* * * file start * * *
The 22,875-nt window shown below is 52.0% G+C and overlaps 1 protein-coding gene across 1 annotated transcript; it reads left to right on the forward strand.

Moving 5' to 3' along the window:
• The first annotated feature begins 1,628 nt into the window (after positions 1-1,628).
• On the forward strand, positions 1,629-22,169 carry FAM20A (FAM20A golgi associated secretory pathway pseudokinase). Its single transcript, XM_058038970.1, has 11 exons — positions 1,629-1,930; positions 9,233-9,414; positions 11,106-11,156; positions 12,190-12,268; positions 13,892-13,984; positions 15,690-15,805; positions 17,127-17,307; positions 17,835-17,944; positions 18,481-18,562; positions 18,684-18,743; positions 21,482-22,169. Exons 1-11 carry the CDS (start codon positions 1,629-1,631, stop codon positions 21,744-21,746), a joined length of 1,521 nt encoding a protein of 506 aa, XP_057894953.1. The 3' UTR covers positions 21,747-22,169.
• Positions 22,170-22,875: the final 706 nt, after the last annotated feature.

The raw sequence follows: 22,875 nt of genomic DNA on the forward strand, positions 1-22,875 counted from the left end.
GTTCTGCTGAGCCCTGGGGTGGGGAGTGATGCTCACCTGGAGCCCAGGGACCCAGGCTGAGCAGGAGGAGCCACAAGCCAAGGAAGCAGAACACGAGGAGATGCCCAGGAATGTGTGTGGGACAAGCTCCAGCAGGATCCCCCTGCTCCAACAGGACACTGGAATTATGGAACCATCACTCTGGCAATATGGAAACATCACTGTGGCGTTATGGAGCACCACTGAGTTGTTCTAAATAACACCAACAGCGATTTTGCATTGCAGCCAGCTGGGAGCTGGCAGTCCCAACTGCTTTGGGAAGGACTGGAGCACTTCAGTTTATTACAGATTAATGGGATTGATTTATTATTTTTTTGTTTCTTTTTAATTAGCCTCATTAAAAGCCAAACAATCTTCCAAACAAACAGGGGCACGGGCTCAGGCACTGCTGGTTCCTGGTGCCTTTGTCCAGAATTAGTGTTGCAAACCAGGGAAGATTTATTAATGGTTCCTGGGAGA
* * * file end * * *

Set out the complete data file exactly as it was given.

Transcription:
The 22,875-nt window shown below is 52.0% G+C and overlaps 1 protein-coding gene across 1 annotated transcript; it reads left to right on the forward strand.

Moving 5' to 3' along the window:
• The first annotated feature begins 1,628 nt into the window (after positions 1-1,628).
• On the forward strand, positions 1,629-22,169 carry FAM20A (FAM20A golgi associated secretory pathway pseudokinase). Its single transcript, XM_058038970.1, has 11 exons — positions 1,629-1,930; positions 9,233-9,414; positions 11,106-11,156; positions 12,190-12,268; positions 13,892-13,984; positions 15,690-15,805; positions 17,127-17,307; positions 17,835-17,944; positions 18,481-18,562; positions 18,684-18,743; positions 21,482-22,169. Exons 1-11 carry the CDS (start codon positions 1,629-1,631, stop codon positions 21,744-21,746), a joined length of 1,521 nt encoding a protein of 506 aa, XP_057894953.1. The 3' UTR covers positions 21,747-22,169.
• Positions 22,170-22,875: the final 706 nt, after the last annotated feature.

The raw sequence follows: 22,875 nt of genomic DNA on the forward strand, positions 1-22,875 counted from the left end.
GTTCTGCTGAGCCCTGGGGTGGGGAGTGATGCTCACCTGGAGCCCAGGGACCCAGGCTGAGCAGGAGGAGCCACAAGCCAAGGAAGCAGAACACGAGGAGATGCCCAGGAATGTGTGTGGGACAAGCTCCAGCAGGATCCCCCTGCTCCAACAGGACACTGGAATTATGGAACCATCACTCTGGCAATATGGAAACATCACTGTGGCGTTATGGAGCACCACTGAGTTGTTCTAAATAACACCAACAGCGATTTTGCATTGCAGCCAGCTGGGAGCTGGCAGTCCCAACTGCTTTGGGAAGGACTGGAGCACTTCAGTTTATTACAGATTAATGGGATTGATTTATTATTTTTTTGTTTCTTTTTAATTAGCCTCATTAAAAGCCAAACAATCTTCCAAACAAACAGGGGCACGGGCTCAGGCACTGCTGGTTCCTGGTGCCTTTGTCCAGAATTAGTGTTGCAAACCAGGGAAGATTTATTAATGGTTCCTGGGAGA